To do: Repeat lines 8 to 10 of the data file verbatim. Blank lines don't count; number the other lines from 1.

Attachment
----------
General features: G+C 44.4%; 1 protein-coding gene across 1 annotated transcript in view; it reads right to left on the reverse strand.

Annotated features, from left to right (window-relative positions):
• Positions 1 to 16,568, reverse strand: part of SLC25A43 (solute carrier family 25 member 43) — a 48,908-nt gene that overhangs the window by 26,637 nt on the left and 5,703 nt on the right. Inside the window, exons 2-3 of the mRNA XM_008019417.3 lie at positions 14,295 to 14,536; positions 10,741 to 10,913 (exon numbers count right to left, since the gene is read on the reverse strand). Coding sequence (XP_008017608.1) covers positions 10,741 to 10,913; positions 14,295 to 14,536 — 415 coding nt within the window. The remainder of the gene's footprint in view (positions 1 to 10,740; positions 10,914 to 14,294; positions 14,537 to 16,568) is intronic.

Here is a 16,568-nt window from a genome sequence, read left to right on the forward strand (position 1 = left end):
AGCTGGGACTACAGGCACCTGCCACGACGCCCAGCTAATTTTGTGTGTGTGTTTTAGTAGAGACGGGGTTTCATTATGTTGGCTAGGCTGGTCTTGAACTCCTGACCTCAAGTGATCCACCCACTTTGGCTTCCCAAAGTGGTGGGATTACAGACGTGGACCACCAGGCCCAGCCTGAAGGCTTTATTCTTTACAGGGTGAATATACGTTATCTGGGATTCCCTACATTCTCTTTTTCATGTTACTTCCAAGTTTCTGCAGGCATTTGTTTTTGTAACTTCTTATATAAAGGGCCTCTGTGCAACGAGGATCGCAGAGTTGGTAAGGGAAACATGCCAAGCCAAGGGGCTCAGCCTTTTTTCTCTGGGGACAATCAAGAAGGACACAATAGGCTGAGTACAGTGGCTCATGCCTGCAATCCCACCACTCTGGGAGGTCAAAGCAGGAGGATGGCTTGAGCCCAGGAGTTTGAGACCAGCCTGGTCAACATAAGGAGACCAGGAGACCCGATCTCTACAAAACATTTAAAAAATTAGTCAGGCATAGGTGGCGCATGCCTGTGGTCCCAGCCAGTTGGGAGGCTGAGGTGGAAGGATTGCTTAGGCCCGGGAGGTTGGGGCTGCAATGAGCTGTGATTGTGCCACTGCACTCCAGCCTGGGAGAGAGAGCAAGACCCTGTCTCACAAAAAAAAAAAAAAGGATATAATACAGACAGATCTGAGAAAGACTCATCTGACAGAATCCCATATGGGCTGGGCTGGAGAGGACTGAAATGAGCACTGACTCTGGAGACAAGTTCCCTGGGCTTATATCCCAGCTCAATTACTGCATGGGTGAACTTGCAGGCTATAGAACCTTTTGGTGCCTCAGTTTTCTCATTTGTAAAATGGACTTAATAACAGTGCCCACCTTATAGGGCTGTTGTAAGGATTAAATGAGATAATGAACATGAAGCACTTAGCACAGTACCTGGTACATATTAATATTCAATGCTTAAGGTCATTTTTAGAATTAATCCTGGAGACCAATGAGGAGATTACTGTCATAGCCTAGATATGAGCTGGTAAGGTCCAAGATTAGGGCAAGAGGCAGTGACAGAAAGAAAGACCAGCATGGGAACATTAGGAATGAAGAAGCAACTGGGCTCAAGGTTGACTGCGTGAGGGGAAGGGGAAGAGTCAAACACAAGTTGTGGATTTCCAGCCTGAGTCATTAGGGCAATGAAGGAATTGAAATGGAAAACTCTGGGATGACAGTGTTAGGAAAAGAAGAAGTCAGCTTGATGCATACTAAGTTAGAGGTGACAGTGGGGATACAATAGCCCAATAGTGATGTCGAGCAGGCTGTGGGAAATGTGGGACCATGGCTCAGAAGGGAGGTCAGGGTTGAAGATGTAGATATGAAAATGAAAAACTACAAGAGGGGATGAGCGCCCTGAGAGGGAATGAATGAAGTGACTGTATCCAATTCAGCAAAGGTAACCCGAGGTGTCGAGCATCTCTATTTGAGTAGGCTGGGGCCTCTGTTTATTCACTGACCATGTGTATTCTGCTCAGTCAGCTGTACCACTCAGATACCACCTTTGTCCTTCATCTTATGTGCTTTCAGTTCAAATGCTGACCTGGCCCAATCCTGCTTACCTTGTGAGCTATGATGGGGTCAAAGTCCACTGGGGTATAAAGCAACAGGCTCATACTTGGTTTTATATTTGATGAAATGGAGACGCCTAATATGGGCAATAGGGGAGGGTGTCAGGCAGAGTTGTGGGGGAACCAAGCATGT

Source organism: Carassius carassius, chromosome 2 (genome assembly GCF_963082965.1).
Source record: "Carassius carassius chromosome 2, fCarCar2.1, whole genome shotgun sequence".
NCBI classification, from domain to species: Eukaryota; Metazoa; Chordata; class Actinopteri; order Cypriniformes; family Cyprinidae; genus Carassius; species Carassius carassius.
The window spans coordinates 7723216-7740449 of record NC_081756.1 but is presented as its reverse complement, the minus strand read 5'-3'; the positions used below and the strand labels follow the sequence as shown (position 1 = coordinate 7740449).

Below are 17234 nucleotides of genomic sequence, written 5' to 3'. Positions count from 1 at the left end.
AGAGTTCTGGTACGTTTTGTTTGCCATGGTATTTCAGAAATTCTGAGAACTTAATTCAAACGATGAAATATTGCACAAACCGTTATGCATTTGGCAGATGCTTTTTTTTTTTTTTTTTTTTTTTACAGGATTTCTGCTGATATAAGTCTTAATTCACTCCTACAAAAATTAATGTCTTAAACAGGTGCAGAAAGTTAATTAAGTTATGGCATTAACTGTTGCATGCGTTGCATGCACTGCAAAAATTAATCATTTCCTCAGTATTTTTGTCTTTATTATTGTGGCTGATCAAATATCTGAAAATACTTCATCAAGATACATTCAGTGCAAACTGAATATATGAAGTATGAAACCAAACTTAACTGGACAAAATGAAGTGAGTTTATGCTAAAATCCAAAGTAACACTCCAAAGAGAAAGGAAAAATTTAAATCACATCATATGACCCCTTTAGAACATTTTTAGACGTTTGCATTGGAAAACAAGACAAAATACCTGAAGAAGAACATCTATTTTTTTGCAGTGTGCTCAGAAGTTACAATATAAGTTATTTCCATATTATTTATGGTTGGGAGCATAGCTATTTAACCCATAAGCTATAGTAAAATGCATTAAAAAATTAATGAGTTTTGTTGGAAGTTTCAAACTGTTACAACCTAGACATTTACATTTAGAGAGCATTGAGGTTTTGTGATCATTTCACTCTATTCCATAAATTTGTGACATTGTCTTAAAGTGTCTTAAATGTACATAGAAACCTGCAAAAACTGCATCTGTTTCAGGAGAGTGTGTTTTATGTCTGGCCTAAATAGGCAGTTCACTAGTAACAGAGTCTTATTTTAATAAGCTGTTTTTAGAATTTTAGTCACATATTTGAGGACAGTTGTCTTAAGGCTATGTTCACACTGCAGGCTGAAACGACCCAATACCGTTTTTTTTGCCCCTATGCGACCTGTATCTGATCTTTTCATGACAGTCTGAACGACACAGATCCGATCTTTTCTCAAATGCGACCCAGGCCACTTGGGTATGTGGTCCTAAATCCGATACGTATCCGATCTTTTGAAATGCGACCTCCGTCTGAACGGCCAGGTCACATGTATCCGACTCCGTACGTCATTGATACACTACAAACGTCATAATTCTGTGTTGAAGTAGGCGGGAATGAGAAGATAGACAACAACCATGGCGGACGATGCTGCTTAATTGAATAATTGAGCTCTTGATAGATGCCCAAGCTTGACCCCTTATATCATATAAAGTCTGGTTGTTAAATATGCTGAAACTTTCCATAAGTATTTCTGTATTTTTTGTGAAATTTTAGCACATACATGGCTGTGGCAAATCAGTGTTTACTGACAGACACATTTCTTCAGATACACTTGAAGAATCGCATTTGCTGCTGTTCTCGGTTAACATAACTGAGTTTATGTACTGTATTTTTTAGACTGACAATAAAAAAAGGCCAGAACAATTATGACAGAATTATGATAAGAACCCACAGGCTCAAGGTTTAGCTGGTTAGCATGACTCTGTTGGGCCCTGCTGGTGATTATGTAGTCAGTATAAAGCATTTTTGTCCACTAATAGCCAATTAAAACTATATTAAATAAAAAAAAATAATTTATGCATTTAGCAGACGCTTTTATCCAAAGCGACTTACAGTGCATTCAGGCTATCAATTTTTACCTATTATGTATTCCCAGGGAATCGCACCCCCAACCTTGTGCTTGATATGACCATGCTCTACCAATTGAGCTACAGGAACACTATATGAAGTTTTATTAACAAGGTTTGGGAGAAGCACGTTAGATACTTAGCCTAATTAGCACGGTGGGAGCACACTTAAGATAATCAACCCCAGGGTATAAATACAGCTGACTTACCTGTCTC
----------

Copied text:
NCBI classification, from domain to species: Eukaryota; Metazoa; Chordata; class Actinopteri; order Cypriniformes; family Cyprinidae; genus Carassius; species Carassius carassius.
The window spans coordinates 7723216-7740449 of record NC_081756.1 but is presented as its reverse complement, the minus strand read 5'-3'; the positions used below and the strand labels follow the sequence as shown (position 1 = coordinate 7740449).

Below are 17234 nucleotides of genomic sequence, written 5' to 3'. Positions count from 1 at the left end.